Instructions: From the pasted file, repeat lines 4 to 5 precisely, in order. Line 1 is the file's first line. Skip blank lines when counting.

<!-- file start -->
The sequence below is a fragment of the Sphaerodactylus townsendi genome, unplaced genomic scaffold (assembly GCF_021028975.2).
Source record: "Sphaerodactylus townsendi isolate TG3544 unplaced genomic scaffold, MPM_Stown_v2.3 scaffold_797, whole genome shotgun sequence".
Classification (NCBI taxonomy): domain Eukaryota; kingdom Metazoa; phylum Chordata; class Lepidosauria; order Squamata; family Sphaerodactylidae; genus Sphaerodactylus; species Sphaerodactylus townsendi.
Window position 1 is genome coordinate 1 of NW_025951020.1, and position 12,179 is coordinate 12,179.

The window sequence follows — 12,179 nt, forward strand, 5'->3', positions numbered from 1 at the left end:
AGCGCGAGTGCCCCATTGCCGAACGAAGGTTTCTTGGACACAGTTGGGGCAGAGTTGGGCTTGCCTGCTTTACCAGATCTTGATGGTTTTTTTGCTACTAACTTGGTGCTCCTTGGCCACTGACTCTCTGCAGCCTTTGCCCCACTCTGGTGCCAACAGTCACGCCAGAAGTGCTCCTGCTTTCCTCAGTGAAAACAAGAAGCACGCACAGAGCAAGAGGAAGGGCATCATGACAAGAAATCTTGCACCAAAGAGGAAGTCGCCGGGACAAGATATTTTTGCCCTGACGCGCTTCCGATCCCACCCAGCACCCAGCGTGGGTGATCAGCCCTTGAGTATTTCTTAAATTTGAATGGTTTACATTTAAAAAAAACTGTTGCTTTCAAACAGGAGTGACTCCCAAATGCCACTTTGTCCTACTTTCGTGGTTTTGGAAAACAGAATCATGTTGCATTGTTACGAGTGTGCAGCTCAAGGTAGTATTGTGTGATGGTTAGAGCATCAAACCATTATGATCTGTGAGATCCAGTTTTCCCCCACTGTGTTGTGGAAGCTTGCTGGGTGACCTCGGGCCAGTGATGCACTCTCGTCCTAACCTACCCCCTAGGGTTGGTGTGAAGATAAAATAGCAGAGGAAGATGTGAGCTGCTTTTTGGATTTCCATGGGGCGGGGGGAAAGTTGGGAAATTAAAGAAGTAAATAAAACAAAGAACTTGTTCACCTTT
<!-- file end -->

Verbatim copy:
Window position 1 is genome coordinate 1 of NW_025951020.1, and position 12,179 is coordinate 12,179.

The window sequence follows — 12,179 nt, forward strand, 5'->3', positions numbered from 1 at the left end: